Move forward, and there was a recent report which climate ignoramus Andrew Bolt seized upon with glee -
The Pacific nation of Tuvalu—long seen as a prime candidate to disappear as climate change forces up sea levels—is actually growing in size, new research shows.I meant to comment on it at the time, because, I thought, a mere small growth in the area of a low lying island (caused by currents pushing around sand and ground up coral, I believe) tells us nothing about the habitability of the island. The immediate problem with sea levels that I had seen on some documentary shows was the ground water becoming replaced with salt water.
A University of Auckland study examined changes in the geography of Tuvalu's nine atolls and 101 reef islands between 1971 and 2014, using aerial photographs and satellite imagery.
It found eight of the atolls and almost three-quarters of the islands grew during the study period, lifting Tuvalu's total land area by 2.9 percent, even though sea levels in the country rose at twice the global average.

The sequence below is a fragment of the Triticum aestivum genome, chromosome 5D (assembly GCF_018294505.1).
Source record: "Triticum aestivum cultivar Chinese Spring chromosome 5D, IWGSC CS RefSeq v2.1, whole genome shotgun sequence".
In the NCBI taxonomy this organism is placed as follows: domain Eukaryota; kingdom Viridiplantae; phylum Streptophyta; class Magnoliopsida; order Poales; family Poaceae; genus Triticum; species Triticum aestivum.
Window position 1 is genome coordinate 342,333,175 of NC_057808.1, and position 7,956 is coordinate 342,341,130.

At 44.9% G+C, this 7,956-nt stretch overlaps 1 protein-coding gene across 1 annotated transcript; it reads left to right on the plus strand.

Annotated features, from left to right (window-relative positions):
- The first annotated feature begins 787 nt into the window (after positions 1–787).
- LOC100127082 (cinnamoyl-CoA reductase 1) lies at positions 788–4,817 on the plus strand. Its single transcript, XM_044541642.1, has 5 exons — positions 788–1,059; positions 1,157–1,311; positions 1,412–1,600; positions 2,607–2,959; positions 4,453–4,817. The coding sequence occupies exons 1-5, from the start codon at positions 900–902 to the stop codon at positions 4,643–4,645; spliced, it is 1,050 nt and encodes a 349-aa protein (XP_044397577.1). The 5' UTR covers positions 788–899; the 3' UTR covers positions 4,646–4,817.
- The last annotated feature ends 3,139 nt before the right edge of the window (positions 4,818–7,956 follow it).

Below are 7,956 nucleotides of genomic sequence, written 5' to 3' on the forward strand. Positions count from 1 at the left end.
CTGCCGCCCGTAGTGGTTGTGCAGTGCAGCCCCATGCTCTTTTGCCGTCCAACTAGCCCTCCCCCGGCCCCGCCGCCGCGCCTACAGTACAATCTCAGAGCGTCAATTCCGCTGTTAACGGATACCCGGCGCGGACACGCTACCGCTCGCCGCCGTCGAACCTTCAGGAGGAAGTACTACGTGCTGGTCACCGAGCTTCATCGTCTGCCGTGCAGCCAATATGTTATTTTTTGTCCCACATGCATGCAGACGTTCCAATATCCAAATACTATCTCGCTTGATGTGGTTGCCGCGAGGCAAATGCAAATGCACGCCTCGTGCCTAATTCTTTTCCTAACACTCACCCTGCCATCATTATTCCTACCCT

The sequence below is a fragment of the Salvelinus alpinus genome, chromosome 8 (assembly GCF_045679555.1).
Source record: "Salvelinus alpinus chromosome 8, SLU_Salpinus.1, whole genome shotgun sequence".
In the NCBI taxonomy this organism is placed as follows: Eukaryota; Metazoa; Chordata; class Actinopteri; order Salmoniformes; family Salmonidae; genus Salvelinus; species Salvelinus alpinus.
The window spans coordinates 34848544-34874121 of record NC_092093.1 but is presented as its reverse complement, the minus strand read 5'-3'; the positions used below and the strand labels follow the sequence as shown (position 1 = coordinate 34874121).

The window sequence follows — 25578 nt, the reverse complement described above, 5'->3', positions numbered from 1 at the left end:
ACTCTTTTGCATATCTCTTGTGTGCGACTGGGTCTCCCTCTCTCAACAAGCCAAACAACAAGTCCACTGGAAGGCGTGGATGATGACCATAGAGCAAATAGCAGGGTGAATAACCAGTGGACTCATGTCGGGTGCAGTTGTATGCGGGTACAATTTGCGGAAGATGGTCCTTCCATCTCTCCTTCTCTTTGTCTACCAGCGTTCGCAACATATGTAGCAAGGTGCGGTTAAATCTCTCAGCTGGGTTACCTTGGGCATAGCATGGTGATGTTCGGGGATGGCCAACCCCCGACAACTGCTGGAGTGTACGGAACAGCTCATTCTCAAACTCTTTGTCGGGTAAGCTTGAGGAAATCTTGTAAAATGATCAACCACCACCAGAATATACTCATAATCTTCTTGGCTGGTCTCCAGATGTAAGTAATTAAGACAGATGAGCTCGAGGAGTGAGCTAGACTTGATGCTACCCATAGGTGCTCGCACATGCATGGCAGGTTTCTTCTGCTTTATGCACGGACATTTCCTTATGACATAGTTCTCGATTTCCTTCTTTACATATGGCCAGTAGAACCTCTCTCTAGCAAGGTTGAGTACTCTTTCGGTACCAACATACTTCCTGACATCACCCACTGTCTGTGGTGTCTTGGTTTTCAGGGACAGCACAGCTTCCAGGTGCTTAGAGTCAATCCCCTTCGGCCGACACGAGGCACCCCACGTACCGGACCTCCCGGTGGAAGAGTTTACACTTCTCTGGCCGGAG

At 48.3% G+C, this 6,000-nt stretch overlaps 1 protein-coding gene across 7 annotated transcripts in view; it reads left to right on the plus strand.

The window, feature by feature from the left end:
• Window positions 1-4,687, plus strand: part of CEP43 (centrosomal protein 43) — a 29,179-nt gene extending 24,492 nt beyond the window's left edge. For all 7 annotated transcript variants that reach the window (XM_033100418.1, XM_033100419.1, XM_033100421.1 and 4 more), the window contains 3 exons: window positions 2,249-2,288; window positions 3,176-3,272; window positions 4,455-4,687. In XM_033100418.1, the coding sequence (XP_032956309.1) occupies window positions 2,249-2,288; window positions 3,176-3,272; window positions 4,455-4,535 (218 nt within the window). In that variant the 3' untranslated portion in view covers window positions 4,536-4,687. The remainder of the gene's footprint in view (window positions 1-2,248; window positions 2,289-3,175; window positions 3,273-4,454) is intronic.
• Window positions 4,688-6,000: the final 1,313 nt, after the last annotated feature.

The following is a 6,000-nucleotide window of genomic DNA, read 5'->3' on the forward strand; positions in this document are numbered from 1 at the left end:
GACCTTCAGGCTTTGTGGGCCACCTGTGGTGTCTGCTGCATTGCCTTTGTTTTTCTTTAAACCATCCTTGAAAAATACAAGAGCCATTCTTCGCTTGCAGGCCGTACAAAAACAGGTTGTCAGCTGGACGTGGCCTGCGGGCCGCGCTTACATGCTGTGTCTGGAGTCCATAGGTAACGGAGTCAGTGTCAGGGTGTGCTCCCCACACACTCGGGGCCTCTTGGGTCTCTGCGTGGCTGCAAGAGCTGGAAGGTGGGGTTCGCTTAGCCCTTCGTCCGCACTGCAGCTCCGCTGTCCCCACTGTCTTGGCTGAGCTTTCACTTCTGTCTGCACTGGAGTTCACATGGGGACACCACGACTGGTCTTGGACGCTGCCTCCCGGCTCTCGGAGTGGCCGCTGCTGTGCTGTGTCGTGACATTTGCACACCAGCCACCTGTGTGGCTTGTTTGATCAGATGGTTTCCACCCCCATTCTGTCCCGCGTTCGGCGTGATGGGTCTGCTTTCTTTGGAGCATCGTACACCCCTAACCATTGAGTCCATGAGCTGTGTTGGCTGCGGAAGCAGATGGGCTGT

An article at Carbon Brief explains this well, and supports my hunch from earlier this year. A new paper suggests that many low lying atolls will be uninhabitable due to the groundwater issue earlier than expected - perhaps by mid 21st century.
Not everyone agrees - it would seem that New Zealand (which was the source of the "Tuvalu is growing" study) has some scientists who are busy downplaying the issue. (Given New Zealand's reputation as a lifeboat island for South Pacific islanders, one wonders if there is a bit of a motivation for such studies.)
So, I still think my early criticisms of media gullibility on the issue were valid; just as my criticism of climate change denialist's complete dismissal of the very same issue is valid now.